Geohazards such as earthquakes and volcanoes can impact Singapore, but few pursue the path of a geophysicist to learn about and understand these hazards. With the help of the NEA’s NEW Scholarship, Madeline Ang rises to the challenge.
What sparked your interest in studying Natural and Geological Sciences?
The Natural Sciences course gives students a foundation in various scientific disciplines before specialisation in one field. While I had intended to specialise in Biology, I soon found myself developing a greater interest in Geological Sciences due to its multidisciplinary and hands-on nature.
A geologist’s toolkit is a scientifically diverse one. Biology and Mechanics are applied to the study of how Pterosaurs (extinct flying reptiles) took to the air, and Chemistry and Oceanography are applied to the study of Earth’s past climate. In order to explain how the world worked, I had to draw from all facets of Science. I took a module on History and Philosophy of Science, which contextualised past scientific discoveries and allowed me to understand the principles underpinning scientific enquiry.
The study of Geological Sciences is extremely hands-on and I had the opportunity to attend field trips and fossil-hunting trips during my term breaks. During these trips, I sat on top of remote hills to sketch geological formations, hypothesising how they had been formed, and cracked rocks with a hammer to expose fossils that had not seen daylight for tens of millions of years. These experiences gave me a more nuanced understanding of our planet’s history through the application of scientific theories and observation skills I had learned in class.
Studying Geological Sciences had also given me a new perspective on the disproportionate impact humans have had on the Earth. This drives the need to better steward our natural resources in a responsible and sustainable manner.
What led you to consider a scholarship/career with NEA?
Many people are familiar with NEA’s work in the area of enforcement and licensing without realising that NEA is also involved in a plethora of activities which affect the lives of Singaporeans. Besides pollution control, waste management, formulation of environmental protection policy and planning for the future impacts of climate change on Singapore, meteorological services – an area of work I’m currently involved in – are also under NEA’s purview.
I considered the NEW Scholarship as I was keen to be exposed to this diverse range of specialist environmental work in NEA.
What development opportunities does NEA provide its scholars?
During their second or third year of studies, scholars attend an 8-week internship programme to gain an appreciation of the work in NEA. Scholars are also given the opportunity to meet working scholars and members of NEA management who are also mentors to the scholars. These initiatives guide scholars through their studies and facilitate the transition between studying and working at NEA.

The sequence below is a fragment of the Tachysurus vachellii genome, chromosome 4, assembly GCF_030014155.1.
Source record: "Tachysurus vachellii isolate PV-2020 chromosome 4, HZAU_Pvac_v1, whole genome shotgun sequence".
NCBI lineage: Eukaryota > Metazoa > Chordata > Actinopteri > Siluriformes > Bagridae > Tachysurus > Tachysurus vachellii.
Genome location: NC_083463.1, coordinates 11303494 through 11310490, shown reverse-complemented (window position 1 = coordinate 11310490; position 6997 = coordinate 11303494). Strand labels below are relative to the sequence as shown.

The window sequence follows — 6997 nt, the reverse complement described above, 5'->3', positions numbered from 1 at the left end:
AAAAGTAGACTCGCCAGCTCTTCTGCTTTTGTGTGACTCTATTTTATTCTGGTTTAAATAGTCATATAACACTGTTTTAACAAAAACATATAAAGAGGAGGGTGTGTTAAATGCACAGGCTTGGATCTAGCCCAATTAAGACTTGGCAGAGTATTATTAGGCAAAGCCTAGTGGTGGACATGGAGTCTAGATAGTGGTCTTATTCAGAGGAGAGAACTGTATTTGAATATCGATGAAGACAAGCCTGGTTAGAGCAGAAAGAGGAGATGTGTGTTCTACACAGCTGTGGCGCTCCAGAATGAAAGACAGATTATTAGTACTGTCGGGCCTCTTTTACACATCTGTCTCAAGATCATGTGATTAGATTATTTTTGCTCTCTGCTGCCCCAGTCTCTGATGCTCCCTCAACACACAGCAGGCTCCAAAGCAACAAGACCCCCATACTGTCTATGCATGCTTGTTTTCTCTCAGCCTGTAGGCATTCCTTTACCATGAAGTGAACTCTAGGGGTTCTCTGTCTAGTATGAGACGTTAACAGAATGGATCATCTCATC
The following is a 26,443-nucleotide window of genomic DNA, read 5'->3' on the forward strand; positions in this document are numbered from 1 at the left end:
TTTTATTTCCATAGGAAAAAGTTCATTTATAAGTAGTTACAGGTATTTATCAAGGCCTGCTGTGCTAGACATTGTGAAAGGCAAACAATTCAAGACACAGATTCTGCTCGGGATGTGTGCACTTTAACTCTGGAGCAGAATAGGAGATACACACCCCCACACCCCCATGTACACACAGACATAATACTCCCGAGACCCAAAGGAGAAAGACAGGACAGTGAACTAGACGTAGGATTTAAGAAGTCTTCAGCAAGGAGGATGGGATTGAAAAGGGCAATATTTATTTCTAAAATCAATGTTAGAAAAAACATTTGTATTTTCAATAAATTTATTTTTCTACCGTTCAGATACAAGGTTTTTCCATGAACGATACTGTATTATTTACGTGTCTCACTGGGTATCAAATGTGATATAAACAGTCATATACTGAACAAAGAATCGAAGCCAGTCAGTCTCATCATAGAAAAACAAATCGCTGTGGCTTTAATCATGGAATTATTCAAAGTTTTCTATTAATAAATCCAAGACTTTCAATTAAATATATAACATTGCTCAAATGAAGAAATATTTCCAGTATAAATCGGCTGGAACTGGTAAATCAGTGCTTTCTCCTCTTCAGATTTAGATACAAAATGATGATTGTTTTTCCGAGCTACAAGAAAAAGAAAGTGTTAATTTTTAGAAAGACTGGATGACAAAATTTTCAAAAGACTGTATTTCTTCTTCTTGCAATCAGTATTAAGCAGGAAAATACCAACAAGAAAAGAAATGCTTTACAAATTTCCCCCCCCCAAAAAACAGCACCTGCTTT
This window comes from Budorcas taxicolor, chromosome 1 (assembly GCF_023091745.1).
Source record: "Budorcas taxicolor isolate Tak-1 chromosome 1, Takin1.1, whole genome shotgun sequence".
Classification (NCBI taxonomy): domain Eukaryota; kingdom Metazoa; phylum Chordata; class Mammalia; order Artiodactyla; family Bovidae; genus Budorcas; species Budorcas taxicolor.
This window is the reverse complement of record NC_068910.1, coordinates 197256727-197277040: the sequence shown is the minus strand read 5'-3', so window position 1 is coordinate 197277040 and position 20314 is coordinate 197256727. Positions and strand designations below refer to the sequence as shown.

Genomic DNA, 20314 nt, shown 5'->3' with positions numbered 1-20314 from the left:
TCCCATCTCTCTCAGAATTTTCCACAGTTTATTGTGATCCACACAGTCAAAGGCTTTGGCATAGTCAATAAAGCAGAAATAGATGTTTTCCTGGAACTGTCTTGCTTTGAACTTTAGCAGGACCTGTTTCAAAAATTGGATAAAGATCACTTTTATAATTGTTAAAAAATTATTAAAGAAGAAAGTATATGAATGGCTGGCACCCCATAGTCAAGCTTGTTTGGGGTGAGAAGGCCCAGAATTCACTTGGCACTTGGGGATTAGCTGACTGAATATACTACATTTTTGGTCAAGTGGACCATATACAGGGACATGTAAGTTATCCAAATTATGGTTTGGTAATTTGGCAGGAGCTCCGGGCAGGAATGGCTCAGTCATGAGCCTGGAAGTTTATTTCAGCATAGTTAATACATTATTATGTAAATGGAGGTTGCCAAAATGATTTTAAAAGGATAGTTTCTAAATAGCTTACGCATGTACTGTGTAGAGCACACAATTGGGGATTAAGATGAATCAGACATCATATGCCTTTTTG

NEA supports its scholars in building job expertise through sponsorship of attendance at professional development courses, local and overseas conferences, and other specialist training programmes. I recently completed an 8-month Graduate Diploma in Meteorology in Melbourne, Australia with the support and sponsorship from NEA. The programme trained me in Meteorological Science and operational weather forecasting, which complemented my academic degree in Geological Sciences and my role
as a geophysicist.
Describe your role as a Geophysicist and how have you been able to apply what you’ve learnt academically to your job?
Given its position on the ‘Pacific Ring of Fire’, Southeast Asia is prone to geohazards such as earthquakes and volcanoes. Such hazards may affect Singapore directly or indirectly, for example, flight delays and cancellations caused by volcanic eruptions.
A Geophysicist’s job sits between the realms of Meteorology and Geology. This role requires an application of specialist geological knowledge within the context of meteorology to monitor, assess and make preparations to mitigate the impacts of geological hazards on Singapore and the surrounding region.
For example, NEA contributed to a study on the investigation of the impacts of volcanic ash on regional airspace. This study required collaboration between the geologists and meteorologists, and increased our readiness to respond to volcanic eruptions in Southeast Asia.
What do you find most fulfilling about your role?
A geophysicist’s role encompasses a wide scope. In the short term, responding to an event involving geological hazards requires me to provide timely technical information in a manner that is accessible and relevant to stakeholders. In the longer term, a Geophysicist manages projects and develops tools that aid in the assessment of geohazard risk in Singapore. My work challenges me to develop a broad skillset, whilst drawing upon knowledge in many disciplines. This constantly stretches my abilities and thinking and allows me to develop my area of expertise. Beyond this, I am excited to contribute to the growth of Geology as a scientific discipline within Singapore, increasing our resilience to geohazards.
What advice can you give to aspiring scholars who are considering taking the NEW scholarship?
Be open to change and challenge yourself. Beyond gaining specialist academic knowledge, the NEW Scholarship is an opportunity to seek out new experiences and, through these experiences, discover new strengths and interests.
Under the NEW Scholarship, the interests that I discovered led me to Geological Sciences, taking my career in NEA down an exciting path I never would have imagined.
National Environment & Water (NEW) Scholarship
Attained: Bachelor of Arts in Natural Sciences, University of Cambridge, UK
Masters in Geological Sciences, University of Cambridge, UK
Now: Geophysicist, Meteorological Service Singapore, Weather Services Department
From: Raffles Institution